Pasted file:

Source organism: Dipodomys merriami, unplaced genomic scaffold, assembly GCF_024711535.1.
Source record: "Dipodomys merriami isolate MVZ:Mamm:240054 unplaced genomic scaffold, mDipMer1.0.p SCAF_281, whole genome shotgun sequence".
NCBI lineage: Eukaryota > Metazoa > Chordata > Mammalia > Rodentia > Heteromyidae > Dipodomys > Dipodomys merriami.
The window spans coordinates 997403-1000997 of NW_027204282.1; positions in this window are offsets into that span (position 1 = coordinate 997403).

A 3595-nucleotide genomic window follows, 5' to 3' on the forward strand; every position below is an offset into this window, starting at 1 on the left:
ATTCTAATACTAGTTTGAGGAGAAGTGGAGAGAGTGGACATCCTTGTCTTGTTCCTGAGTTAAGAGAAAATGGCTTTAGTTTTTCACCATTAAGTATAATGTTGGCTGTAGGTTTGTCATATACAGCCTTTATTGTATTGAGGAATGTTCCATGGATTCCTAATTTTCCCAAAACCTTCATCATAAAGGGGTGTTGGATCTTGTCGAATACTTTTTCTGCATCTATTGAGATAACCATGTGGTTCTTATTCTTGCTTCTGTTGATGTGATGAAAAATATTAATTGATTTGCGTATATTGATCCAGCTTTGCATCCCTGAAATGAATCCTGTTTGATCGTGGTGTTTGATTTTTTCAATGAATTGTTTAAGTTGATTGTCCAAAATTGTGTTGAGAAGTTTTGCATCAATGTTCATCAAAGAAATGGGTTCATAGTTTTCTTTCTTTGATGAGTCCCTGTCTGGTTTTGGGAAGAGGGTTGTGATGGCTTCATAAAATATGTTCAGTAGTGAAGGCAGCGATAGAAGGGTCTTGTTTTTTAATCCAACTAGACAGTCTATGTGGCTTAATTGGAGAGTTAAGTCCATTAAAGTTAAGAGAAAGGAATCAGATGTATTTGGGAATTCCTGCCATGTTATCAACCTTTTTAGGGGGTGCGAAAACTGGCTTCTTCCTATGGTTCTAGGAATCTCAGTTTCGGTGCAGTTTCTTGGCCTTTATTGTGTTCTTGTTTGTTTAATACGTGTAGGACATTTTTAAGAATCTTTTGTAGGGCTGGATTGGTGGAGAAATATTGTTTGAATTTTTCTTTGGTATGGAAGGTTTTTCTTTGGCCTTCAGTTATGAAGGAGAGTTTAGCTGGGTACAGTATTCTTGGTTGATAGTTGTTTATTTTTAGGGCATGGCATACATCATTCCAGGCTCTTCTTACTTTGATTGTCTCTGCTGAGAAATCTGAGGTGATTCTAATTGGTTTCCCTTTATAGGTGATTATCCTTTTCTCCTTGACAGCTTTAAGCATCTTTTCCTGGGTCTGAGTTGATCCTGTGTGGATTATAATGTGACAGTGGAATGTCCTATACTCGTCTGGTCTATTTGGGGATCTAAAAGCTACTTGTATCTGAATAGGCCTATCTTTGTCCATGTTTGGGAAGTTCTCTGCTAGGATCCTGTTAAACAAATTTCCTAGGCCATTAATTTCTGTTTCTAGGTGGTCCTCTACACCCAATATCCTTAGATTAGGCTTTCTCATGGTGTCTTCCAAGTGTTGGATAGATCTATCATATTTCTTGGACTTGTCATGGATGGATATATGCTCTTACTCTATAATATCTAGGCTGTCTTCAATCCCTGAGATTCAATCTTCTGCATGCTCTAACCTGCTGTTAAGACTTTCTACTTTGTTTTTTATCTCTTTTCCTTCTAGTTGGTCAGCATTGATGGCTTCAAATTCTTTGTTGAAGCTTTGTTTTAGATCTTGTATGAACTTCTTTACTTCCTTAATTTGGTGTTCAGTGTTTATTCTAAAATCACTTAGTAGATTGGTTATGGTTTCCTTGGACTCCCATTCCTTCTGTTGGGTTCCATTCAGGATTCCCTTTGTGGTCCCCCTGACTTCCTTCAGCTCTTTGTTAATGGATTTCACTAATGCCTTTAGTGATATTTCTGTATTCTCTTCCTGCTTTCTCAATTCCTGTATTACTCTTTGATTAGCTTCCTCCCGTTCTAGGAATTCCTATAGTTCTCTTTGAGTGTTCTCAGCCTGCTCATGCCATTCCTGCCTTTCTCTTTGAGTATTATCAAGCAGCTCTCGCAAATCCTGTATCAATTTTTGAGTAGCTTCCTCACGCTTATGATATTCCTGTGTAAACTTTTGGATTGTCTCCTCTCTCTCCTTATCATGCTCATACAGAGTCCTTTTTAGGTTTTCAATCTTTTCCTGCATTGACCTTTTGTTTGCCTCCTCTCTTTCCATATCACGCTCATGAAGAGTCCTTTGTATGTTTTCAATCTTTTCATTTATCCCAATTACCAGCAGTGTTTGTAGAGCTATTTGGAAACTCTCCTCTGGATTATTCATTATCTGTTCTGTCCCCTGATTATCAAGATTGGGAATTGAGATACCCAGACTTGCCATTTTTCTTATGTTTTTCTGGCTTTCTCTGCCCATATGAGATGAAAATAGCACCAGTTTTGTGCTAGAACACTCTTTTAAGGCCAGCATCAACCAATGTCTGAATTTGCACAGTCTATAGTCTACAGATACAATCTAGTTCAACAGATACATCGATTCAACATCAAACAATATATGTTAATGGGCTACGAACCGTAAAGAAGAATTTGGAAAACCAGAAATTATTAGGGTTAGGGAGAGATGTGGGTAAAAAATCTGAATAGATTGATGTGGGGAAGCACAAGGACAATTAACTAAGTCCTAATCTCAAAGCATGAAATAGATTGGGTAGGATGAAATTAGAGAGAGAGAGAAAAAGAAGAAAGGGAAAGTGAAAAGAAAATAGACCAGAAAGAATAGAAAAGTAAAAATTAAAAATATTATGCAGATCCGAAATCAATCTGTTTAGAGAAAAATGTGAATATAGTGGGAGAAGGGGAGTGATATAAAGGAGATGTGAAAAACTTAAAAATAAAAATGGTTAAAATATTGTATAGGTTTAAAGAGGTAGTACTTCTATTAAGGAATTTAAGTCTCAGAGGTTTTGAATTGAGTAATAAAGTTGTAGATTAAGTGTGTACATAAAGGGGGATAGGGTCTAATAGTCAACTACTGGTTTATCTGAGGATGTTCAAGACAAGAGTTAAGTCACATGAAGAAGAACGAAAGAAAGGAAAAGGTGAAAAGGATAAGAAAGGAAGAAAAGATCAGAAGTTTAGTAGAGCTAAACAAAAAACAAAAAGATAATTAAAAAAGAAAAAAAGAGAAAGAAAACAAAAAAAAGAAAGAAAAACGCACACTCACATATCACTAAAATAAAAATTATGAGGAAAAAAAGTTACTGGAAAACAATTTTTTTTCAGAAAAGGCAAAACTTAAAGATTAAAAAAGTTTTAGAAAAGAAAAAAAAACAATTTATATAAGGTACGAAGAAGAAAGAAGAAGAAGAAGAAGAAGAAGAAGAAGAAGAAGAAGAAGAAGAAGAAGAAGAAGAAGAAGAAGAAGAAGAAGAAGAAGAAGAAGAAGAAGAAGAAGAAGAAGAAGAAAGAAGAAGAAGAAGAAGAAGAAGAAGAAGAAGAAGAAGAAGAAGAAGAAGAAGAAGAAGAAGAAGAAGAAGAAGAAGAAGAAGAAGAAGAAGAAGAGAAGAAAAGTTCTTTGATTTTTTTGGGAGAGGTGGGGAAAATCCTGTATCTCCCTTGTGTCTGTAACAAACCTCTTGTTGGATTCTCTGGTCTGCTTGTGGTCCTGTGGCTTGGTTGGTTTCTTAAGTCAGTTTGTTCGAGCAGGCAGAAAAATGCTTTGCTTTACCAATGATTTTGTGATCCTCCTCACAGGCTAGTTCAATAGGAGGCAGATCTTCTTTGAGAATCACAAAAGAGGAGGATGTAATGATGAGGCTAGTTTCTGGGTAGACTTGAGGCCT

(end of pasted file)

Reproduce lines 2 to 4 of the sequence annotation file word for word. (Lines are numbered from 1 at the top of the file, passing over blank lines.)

Source record: "Dipodomys merriami isolate MVZ:Mamm:240054 unplaced genomic scaffold, mDipMer1.0.p SCAF_281, whole genome shotgun sequence".
NCBI lineage: Eukaryota > Metazoa > Chordata > Mammalia > Rodentia > Heteromyidae > Dipodomys > Dipodomys merriami.
The window spans coordinates 997403-1000997 of NW_027204282.1; positions in this window are offsets into that span (position 1 = coordinate 997403).